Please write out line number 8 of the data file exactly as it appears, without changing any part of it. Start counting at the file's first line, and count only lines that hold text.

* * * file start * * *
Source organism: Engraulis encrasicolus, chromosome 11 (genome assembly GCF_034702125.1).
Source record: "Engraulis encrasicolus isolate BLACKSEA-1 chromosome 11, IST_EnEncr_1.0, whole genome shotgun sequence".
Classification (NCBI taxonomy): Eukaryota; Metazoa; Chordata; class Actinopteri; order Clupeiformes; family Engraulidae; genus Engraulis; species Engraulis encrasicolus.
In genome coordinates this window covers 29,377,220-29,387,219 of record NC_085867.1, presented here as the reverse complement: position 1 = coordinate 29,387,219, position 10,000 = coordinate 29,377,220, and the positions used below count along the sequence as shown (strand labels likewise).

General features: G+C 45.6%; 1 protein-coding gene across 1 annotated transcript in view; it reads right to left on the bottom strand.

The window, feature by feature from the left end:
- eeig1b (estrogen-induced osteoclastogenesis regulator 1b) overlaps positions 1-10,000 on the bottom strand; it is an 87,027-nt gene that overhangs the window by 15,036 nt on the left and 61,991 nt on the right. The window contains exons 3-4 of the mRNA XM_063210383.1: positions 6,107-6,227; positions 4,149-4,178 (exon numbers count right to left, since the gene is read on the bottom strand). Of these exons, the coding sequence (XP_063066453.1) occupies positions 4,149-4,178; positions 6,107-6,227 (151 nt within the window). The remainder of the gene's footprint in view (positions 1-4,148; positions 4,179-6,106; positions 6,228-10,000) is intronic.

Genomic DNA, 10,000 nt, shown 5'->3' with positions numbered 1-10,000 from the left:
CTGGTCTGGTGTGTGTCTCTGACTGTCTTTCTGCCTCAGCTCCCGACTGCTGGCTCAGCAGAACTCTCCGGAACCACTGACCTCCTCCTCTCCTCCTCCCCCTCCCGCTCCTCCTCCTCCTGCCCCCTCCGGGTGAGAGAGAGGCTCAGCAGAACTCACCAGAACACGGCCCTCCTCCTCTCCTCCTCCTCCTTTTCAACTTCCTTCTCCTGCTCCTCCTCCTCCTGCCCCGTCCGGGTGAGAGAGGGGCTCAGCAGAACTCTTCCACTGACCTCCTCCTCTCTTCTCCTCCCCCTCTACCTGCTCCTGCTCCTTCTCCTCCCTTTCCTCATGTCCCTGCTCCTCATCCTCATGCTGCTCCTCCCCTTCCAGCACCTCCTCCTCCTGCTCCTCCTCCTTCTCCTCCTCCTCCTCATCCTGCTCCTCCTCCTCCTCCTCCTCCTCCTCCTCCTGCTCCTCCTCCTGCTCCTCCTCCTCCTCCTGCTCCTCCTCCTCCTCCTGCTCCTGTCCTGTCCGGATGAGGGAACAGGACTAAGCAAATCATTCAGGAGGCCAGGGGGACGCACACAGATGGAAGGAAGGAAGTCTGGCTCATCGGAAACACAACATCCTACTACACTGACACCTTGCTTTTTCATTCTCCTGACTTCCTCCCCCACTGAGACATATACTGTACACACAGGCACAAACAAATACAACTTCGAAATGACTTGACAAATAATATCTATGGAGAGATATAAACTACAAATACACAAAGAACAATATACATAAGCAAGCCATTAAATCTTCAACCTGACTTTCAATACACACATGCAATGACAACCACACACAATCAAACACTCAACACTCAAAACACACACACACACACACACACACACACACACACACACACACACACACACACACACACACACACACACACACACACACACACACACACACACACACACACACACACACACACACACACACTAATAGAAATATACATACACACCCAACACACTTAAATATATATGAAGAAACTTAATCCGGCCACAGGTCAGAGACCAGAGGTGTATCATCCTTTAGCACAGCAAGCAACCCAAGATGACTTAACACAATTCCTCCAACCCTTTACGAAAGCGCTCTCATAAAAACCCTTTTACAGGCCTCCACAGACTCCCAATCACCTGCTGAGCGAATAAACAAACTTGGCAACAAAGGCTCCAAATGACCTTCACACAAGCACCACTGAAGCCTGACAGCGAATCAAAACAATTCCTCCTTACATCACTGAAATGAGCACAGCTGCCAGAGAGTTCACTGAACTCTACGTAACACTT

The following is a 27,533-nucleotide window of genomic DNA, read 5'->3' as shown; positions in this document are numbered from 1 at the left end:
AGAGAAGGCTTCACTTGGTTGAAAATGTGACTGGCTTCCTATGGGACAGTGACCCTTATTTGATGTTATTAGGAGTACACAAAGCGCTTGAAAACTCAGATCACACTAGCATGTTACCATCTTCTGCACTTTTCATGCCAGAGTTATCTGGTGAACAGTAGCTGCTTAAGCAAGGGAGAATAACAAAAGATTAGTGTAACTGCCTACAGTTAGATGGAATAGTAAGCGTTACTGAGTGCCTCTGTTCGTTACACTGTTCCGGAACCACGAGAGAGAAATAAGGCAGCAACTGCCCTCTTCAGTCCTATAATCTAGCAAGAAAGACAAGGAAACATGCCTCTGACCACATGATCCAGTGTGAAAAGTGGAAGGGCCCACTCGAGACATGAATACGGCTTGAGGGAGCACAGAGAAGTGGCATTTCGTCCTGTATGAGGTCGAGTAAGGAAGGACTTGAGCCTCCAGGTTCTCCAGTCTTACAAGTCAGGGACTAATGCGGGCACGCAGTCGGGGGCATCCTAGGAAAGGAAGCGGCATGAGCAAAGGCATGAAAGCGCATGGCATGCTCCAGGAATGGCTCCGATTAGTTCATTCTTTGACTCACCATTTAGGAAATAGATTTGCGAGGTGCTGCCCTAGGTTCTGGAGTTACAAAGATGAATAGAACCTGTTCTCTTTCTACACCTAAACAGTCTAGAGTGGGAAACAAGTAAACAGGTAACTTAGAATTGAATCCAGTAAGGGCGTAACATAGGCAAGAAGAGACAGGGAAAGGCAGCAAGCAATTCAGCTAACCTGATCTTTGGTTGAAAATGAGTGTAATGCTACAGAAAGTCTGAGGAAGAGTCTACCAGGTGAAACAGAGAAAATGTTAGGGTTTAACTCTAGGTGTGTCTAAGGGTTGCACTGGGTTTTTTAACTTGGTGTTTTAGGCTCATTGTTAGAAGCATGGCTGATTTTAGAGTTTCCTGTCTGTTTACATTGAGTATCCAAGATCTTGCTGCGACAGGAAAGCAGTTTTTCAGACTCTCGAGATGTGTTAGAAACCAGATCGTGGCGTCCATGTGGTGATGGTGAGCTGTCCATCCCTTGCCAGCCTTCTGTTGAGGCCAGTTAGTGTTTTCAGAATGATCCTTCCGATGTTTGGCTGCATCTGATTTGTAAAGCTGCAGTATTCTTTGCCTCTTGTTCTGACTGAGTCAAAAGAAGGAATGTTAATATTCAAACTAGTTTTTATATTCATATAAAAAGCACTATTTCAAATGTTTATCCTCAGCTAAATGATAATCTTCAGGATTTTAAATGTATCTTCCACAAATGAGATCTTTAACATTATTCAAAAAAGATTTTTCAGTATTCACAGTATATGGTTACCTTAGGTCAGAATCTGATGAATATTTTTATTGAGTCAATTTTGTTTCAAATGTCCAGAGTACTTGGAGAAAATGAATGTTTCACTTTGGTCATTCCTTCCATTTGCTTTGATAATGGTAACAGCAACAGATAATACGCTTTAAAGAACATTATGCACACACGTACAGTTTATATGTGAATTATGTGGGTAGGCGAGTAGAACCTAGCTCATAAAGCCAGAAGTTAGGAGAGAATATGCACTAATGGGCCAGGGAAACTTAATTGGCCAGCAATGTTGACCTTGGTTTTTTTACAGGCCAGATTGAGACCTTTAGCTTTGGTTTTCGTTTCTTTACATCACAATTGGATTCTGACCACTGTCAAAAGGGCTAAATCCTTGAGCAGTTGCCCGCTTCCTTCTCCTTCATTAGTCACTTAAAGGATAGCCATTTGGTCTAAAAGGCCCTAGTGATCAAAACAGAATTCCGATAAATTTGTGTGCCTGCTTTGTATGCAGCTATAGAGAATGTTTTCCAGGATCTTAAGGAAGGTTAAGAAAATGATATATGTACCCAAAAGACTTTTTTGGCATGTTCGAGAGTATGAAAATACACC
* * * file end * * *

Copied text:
Genomic DNA, 10,000 nt, shown 5'->3' with positions numbered 1-10,000 from the left: